Porter expresses concern for vital needs left unfunded in Governor’s current plan for CARES Act
INDIANAPOLIS – State Representative Gregory W. Porter (D-Indianapolis) yesterday sent a letter to Governor Holcomb with allocation suggestions for remaining CARES Act money to ensure the safety and prosperity of Indiana.
Porter has repeatedly pushed Indiana's executive branch for increased transparency and oversight of this federal stimulus package. The little that has been revealed suggests that multiple vital areas will remain underfunded or unfunded if not given proper attention.
“Despite managing billions of dollars in federal aid, your administration has only chosen to be transparent about the allocation of $1.1 million,” Porter said. “As the state continues to develop new plans, policies and programs to prepare for the current and foreseeable impacts of COVID-19, I encourage you to rely on fellow lawmakers and community leaders to establish an equitable and sustainable funding framework for Indiana.”
Read the full letter below:
July 15, 2020
The Honorable Eric Holcomb
Governor of Indiana
200 West Washington Street
Indianapolis, IN 46204
Dear Governor Holcomb:
Thank you for the actions your administration has taken thus far to ensure the safety and prosperity of Hoosiers during the COVID-19 pandemic.
It would be negligent for me, as both Ranking Minority Member of the House Ways and Means Committee and member of the State Budget Committee, not to express my concern for the current distribution plan of the $2.4 billion Indiana has received from the Coronavirus Aid, Relief and Economic Security (CARES) Act. Despite managing billions of dollars in federal aid, your administration has only chosen to be transparent about the allocation of $1.1 million. As the state continues to develop new plans, policies and programs to prepare for the current and foreseeable impacts of COVID-19, I encourage you to rely on fellow lawmakers and community leaders to establish an equitable and sustainable funding framework for Indiana.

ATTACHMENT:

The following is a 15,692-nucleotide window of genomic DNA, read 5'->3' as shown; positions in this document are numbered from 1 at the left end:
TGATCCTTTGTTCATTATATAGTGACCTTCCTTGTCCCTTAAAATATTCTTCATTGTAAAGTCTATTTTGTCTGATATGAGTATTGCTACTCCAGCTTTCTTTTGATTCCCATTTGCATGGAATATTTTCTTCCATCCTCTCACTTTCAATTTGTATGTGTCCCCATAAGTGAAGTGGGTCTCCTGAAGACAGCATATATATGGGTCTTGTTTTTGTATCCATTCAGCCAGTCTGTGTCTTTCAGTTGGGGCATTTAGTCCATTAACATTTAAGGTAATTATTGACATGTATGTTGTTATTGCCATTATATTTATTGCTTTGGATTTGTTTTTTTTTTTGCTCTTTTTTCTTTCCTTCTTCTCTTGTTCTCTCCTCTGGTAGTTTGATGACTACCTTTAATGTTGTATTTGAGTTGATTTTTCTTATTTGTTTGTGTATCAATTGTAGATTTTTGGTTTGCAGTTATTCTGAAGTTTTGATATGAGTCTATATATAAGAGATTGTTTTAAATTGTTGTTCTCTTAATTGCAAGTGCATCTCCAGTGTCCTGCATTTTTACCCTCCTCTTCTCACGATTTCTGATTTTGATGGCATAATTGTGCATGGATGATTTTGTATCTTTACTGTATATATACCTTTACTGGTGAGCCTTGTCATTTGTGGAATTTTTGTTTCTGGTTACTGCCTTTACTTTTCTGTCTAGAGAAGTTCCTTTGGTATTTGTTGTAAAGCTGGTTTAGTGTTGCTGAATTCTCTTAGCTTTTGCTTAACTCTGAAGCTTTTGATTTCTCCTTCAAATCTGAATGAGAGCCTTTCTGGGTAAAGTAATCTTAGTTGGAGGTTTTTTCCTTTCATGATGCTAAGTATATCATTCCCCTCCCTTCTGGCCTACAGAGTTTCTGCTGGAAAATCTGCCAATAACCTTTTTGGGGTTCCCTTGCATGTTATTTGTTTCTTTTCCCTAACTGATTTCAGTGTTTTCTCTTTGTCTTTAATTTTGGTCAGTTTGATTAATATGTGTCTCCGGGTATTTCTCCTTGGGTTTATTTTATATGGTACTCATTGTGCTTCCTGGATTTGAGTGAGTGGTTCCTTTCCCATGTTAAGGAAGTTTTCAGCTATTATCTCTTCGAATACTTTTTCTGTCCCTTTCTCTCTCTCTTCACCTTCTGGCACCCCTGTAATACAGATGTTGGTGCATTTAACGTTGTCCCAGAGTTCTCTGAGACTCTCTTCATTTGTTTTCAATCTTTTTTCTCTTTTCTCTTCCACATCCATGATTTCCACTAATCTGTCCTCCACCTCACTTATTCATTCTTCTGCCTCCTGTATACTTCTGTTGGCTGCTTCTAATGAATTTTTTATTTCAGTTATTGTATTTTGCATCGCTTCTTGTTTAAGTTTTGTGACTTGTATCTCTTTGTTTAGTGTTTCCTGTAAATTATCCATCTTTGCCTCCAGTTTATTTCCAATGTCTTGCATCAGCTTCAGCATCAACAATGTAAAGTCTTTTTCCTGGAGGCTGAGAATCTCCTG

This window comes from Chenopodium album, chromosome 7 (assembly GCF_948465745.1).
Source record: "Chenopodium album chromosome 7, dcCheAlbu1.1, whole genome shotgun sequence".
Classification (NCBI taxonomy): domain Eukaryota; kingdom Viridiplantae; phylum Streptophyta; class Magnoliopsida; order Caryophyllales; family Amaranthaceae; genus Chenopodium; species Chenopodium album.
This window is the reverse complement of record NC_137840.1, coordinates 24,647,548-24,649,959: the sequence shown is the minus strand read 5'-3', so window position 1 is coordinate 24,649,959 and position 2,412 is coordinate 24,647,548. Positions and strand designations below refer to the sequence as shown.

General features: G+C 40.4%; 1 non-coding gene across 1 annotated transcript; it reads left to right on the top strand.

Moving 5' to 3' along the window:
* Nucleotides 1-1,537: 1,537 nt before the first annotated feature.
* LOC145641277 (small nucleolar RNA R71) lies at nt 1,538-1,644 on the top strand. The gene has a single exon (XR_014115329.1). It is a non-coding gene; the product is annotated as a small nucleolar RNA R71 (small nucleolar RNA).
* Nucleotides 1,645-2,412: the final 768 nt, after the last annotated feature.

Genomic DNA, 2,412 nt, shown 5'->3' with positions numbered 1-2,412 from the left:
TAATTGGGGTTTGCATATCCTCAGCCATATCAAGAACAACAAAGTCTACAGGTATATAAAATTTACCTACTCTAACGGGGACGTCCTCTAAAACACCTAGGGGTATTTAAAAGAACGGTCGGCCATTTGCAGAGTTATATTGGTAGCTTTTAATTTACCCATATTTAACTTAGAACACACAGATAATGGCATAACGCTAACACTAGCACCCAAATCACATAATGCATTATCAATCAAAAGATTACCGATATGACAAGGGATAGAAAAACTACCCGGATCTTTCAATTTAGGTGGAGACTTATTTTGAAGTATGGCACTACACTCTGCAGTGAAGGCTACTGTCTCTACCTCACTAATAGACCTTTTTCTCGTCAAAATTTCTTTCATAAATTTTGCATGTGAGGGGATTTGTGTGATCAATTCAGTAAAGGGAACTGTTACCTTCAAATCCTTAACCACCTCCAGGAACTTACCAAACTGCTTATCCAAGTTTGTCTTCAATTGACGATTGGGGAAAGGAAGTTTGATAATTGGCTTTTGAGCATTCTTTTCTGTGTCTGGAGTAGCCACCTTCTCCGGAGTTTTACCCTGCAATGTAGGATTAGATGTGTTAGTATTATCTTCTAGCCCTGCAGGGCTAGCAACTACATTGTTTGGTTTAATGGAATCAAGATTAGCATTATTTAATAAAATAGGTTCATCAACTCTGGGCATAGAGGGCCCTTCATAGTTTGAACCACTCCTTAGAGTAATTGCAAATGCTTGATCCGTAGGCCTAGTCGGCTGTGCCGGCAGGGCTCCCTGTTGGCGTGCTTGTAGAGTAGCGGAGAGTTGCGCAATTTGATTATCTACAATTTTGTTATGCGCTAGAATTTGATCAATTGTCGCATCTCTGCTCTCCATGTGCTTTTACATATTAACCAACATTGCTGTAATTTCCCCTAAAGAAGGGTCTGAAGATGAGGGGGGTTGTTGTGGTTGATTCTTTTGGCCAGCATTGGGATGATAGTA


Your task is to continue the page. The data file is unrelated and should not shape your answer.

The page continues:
I have identified the following areas that will be devastated if not given the proper attention:
Personal Protective Equipment (PPE): Indiana must reserve funding for PPE expenses for schools, universities, local units of government, home health care workers and other essential workers not covered by existing programs or the small market program run through Indiana Economic Development Corporation (IEDC).
Election Expenses: Additional resources need to be added to cover the 2020 general election expenses to ensure a safe and fair election. Around $3 million remain for Pandemic Election protection from the initial $7 million that were provided in the CARES Act for election activities. Pulling from the remaining $2.4 billion could allow for expanded vote- by-mail efforts and public service announcements (PSAs) on how to safely vote.
Funding for Minority Communities: Despite a lot of discussion about the disproportionate impact of COVID-19 on minority communities, there still has not been any dedicated funding to address the crisis. Although it is important to discuss these issues, nothing can be solved for Indiana's minority communities without the proper resources.
Insurance: Indiana needs to implement a COBRA-like program to pay the employee costs of maintaining health insurance after they have lost their job and consequently their insurance. Losing employment is challenging enough and no one should be without health care options during a deadly pandemic.
Rental Assistance: Indiana must dramatically increase the funding for the rental assistance program to ensure Hoosiers receive the maximum benefit.
Local Government Concerns: Townships are struggling to access the $300 million in the local government assistance fund with current processes requiring the application be facilitated through respective counties. Indiana state government creating direct access to these applications could allow local governments to better utilize and more readily access funding that already exists.
Additionally, many rural areas in Indiana have designated fire districts or fire territories. Increases in calls due to COVID- 19 could be made reimbursable to alleviate financial pressure for local governments.
These times are truly unprecedented, and Hoosiers must band together to overcome the challenges we face. Funding these areas would represent a step toward coming together as a state to mitigate these difficulties and look after one another. Please consider these and other steps to optimize the federal funding Indiana has received.
Gregory W. Porter
House District 96